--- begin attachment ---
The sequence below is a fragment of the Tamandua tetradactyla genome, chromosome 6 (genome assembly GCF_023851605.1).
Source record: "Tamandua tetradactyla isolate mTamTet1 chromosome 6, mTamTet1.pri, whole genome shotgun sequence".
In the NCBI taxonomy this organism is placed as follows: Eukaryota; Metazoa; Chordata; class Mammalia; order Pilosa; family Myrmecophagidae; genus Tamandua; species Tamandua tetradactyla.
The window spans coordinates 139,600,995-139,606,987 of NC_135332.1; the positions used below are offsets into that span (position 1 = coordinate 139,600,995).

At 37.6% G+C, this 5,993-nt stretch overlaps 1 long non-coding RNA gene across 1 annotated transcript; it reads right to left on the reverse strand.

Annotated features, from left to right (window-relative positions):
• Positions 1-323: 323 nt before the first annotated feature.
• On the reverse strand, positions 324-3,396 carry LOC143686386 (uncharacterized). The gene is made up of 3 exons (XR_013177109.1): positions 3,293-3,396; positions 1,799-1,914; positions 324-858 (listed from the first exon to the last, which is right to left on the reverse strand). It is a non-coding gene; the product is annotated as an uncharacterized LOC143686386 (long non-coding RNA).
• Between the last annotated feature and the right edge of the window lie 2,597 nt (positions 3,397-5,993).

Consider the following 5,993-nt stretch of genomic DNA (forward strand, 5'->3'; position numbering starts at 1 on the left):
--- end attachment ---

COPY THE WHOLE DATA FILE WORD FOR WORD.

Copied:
The sequence below is a fragment of the Tamandua tetradactyla genome, chromosome 6 (genome assembly GCF_023851605.1).
Source record: "Tamandua tetradactyla isolate mTamTet1 chromosome 6, mTamTet1.pri, whole genome shotgun sequence".
In the NCBI taxonomy this organism is placed as follows: Eukaryota; Metazoa; Chordata; class Mammalia; order Pilosa; family Myrmecophagidae; genus Tamandua; species Tamandua tetradactyla.
The window spans coordinates 139,600,995-139,606,987 of NC_135332.1; the positions used below are offsets into that span (position 1 = coordinate 139,600,995).

At 37.6% G+C, this 5,993-nt stretch overlaps 1 long non-coding RNA gene across 1 annotated transcript; it reads right to left on the reverse strand.

Annotated features, from left to right (window-relative positions):
• Positions 1-323: 323 nt before the first annotated feature.
• On the reverse strand, positions 324-3,396 carry LOC143686386 (uncharacterized). The gene is made up of 3 exons (XR_013177109.1): positions 3,293-3,396; positions 1,799-1,914; positions 324-858 (listed from the first exon to the last, which is right to left on the reverse strand). It is a non-coding gene; the product is annotated as an uncharacterized LOC143686386 (long non-coding RNA).
• Between the last annotated feature and the right edge of the window lie 2,597 nt (positions 3,397-5,993).

Consider the following 5,993-nt stretch of genomic DNA (forward strand, 5'->3'; position numbering starts at 1 on the left):